Kids Slam First Lady's Lower-Cal Lunches

Screenshot from 'We Are Hungry'
Screenshot from 'We Are Hungry'

In January, Agriculture Secretary Tom Vilsack and first lady Michelle Obama revealed new standards for school lunches, designed to reduce calorie intake and help kids eat more nutritious foods. But some students say the requirements — in particular the one that sets calorie maximums for school lunches at 850 for high school kids — has left them hungrier, not healthier. The new standards came after the Healthy, Hunger-Free Kids Act, which was backed by the first lady as a component of her Let's Move! Campaign and signed into law by President Obama in 2010.


"As parents, we try to prepare decent meals, limit how much junk food our kids eat and ensure they have a reasonably balanced diet. And when we're putting in all that effort, the last thing we want is for our hard work to be undone each day in the school cafeteria. When we send our kids to school, we expect that they won't be eating the kind of fatty, salty and sugar foods that we try to keep them from eating at home. We want the food they get at school to be the same kind of food we would serve at our own kitchen tables," Obama said in support of the new plan.

What could be wrong with that? Enough to make a YouTube parody in protest, according to students and teachers at Wallace County High School in Kansas, who created the "We Are Hungry" music video that blasts the new guidelines.

"There's just not enough" food, said 16-year-old Callahan Grund, a football player and star of the video, told the Wichita Eagle. "When you have chores in the morning and football practice after school, you need energy … This doesn't cut it," he added.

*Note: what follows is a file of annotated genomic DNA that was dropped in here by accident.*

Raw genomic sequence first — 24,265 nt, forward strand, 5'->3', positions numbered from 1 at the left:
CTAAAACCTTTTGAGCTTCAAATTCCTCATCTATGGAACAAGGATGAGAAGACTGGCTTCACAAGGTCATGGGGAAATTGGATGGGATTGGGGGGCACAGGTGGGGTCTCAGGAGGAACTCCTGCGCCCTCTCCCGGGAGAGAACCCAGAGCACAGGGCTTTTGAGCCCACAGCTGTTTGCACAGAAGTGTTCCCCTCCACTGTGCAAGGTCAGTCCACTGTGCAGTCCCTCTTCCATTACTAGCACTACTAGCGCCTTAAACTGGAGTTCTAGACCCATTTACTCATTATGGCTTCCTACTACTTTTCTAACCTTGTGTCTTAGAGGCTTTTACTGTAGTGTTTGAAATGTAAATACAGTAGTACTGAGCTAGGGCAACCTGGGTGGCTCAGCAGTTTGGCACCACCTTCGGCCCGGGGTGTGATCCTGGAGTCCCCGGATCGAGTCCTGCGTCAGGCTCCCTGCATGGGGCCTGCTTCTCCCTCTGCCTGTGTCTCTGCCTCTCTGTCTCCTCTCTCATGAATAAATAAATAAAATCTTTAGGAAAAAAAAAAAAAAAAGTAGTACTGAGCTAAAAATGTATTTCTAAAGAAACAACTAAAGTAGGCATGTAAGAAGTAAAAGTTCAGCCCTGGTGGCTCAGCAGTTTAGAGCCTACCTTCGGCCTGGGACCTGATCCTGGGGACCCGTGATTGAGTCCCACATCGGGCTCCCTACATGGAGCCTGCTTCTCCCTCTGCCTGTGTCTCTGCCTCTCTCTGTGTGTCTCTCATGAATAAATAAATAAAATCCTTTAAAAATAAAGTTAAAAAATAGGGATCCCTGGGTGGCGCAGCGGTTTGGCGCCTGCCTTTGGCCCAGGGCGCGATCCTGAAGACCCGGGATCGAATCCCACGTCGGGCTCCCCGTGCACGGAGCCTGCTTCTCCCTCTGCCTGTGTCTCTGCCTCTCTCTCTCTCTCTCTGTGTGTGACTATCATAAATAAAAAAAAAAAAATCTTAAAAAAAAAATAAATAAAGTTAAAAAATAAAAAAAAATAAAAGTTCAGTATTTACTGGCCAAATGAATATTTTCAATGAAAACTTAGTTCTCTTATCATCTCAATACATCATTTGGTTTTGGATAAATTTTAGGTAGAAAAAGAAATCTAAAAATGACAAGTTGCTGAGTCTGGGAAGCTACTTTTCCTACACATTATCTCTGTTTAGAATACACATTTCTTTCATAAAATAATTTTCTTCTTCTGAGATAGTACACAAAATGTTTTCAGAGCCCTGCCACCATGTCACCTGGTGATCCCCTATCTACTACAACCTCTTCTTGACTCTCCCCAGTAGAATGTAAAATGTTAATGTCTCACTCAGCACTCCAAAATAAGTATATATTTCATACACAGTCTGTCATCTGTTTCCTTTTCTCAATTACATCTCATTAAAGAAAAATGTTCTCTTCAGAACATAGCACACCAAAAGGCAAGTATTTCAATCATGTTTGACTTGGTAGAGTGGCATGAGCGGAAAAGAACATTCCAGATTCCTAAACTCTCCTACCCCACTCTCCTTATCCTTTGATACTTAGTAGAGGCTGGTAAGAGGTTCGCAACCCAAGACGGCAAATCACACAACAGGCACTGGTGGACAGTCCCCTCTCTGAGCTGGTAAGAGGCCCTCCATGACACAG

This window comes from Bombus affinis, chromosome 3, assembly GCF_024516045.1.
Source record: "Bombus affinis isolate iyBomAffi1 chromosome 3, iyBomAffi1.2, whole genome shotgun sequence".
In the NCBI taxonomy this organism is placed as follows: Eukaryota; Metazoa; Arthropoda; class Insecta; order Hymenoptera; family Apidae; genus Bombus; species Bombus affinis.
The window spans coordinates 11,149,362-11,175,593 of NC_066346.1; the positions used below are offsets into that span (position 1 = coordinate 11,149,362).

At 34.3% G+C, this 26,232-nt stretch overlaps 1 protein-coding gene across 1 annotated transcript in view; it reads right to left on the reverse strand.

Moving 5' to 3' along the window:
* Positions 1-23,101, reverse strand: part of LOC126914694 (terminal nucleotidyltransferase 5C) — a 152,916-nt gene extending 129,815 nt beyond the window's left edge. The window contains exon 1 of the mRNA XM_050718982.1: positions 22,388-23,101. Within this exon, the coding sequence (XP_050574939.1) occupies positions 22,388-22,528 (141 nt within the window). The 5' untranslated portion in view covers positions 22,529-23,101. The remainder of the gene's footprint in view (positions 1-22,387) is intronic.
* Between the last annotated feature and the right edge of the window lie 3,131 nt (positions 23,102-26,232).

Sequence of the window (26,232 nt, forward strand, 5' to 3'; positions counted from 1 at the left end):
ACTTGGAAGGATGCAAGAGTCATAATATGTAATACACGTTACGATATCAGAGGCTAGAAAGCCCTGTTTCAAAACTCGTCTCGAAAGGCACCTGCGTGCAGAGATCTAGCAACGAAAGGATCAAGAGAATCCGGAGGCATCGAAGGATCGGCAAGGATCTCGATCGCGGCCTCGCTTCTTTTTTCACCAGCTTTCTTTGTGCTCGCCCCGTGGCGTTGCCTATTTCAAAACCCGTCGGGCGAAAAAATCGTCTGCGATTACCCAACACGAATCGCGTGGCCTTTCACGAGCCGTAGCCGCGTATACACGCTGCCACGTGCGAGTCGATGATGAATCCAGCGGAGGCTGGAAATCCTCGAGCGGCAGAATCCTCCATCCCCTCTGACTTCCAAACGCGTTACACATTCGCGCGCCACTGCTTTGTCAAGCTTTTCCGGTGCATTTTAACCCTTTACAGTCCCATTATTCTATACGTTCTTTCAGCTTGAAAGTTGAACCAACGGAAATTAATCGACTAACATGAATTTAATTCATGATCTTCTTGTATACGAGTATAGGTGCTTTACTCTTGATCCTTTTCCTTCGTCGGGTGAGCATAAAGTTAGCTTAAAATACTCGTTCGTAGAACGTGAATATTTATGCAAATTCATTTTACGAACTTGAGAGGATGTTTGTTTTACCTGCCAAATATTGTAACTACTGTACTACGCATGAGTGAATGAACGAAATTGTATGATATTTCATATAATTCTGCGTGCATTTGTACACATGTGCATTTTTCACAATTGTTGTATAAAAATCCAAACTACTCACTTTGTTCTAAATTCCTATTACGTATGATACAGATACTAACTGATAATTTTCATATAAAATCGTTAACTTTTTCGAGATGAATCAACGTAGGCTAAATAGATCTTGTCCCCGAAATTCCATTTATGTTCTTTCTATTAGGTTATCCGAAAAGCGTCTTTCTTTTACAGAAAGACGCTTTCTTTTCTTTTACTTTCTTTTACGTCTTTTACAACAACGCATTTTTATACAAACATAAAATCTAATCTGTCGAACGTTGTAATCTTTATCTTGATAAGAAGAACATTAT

The first lady hasn't responded directly to the criticism, but Kansas education and nutrition officials say that portion sizes at most districts haven't actually changed, and that students in Wichita, for instance, can get more food at lunch this year because there's "a wider array of options, a la carte items and nearly unlimited servings of fruits and vegetables."

The real conflict seems to be about what exactly lunch is supposed to be — enough food to get kids through the next few classes, or enough to keep them fueled up for whatever they might do with their after-school hours? Cheryl Johnson, director of child nutrition and wellness for the Kansas Department of Education, told the Eagle that the claim that school lunches don't provide enough to keep high school athletes energized through practice are unfair and misguided. "It's one meal. It is designed to meet the nutrient needs of an average student of that age group, but it's never going to meet the needs of students who burn far more calories," she said, adding, "The guidelines don't say this is the only food a student should have all day."

Read more at the Wichita Eagle.